Fishing can be a safe outdoor activity that allows for physical distancing. CDFW asks all anglers to adhere to all site-specific rules and regulations. Before heading to a public area or fishing destination, please check to see if any safeguard or restrictions have been instituted to help prevent the spread of COVID-19.

For expert anglers, Free Fishing Day is a perfect time to introduce newcomers to the sport. For novice anglers without a mentor to guide them, CDFW has developed a new R3 web page for those looking to learn more about fishing, hunting and wild food in California. Aspiring anglers will find a collection of fishing information, instructional materials, tutorials and other useful links on the web page.

CDFW offers two Free Fishing Days each year – typically around the Fourth of July and Labor Day holiday weekends – when it’s legal to fish without any license.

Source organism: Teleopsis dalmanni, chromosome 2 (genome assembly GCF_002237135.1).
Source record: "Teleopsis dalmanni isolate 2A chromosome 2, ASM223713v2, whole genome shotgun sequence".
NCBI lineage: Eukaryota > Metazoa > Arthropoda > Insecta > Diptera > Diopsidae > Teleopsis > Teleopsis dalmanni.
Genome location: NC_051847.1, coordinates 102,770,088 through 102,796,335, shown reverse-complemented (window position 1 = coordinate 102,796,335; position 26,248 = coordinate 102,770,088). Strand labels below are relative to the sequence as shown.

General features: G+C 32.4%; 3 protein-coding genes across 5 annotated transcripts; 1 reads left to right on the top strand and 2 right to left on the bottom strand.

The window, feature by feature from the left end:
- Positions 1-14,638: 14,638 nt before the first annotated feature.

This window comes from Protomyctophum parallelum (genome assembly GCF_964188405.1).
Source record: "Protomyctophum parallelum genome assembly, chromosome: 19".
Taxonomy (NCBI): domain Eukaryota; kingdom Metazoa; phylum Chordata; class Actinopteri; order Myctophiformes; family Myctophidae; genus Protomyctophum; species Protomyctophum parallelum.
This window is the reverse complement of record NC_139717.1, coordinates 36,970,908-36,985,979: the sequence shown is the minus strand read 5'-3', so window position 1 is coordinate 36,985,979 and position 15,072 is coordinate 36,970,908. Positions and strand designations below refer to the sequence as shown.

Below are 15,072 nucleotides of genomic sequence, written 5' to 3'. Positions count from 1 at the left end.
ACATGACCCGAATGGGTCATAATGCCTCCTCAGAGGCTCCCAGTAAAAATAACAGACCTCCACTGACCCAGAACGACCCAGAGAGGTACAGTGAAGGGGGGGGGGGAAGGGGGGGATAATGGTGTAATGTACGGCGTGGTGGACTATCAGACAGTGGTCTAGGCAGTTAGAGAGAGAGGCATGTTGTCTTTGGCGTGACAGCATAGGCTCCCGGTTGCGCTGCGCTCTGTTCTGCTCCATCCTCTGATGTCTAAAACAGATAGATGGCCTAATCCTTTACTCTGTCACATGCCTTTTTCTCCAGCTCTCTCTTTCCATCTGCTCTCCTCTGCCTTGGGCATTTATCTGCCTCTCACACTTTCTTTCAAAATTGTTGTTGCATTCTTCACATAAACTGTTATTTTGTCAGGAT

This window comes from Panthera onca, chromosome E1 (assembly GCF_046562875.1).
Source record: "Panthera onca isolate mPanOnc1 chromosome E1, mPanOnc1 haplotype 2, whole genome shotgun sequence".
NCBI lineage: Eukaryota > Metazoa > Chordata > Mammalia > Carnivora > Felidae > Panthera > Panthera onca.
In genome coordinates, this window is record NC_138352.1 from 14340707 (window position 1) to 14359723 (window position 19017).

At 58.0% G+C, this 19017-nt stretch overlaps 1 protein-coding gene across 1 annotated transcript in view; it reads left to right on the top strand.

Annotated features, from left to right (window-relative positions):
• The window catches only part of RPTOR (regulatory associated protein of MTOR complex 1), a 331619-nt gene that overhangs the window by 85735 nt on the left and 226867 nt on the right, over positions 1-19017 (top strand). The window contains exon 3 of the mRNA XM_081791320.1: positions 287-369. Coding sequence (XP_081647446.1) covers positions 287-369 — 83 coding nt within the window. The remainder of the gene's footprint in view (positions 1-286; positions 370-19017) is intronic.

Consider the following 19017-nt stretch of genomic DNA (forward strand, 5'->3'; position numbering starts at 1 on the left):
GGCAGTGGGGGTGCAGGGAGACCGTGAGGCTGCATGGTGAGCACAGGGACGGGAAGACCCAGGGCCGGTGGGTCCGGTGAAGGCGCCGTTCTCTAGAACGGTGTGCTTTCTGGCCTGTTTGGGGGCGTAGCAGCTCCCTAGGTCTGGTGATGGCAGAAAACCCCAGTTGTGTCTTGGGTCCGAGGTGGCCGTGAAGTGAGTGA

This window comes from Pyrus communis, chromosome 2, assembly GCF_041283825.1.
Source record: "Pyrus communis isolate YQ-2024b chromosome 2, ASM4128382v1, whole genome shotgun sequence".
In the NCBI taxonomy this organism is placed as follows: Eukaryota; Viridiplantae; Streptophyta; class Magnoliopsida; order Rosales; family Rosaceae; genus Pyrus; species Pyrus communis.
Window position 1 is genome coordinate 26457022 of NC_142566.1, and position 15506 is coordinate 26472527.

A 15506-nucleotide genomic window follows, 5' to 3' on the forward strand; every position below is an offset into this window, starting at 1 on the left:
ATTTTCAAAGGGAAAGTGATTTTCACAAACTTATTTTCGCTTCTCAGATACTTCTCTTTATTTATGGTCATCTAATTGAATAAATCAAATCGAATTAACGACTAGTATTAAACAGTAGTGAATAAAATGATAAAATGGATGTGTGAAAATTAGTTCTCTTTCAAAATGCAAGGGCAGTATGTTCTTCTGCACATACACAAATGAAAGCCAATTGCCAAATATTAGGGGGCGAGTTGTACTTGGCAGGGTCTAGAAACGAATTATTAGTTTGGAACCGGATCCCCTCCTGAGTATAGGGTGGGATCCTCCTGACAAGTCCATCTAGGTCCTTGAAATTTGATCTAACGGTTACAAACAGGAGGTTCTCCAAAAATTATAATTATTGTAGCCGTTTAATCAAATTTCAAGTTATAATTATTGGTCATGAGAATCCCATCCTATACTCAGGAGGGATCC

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Media Contacts:
Peter Tira, CDFW Communications, (916) 215-3858
Kirsten Macintyre, CDFW Communications, (916) 804-1714

CDFW Warns of Continued Fraudulent License Sales Operations

If you are in the market for a California fishing or hunting license (or any related products, such as hunting tags), please ensure that you are making your purchase from the California Department of Fish and Wildlife (CDFW) or an approved vendor.

Several unauthorized online websites are continuing to improperly charge customers extra fees for online fishing and hunting license purchases, and may be collecting sensitive personal information as part of their unauthorized transactions.

California hunting and fishing licenses may properly be purchased in only one of four ways:

Because CDFW’s license sales offices and some independent license sales agent offices have been temporarily closed to help slow the spread of COVID-19, there has been a surge in online sales over the summer months. Unscrupulous website operators and scammers are taking advantage of increased virtual traffic, and the public should take extra precautions to ensure they do not fall victim to a scam.

Since June 2019, six websites offering unauthorized license sales have been taken down at CDFW’s behest, and an additional two websites are in the process of being disabled.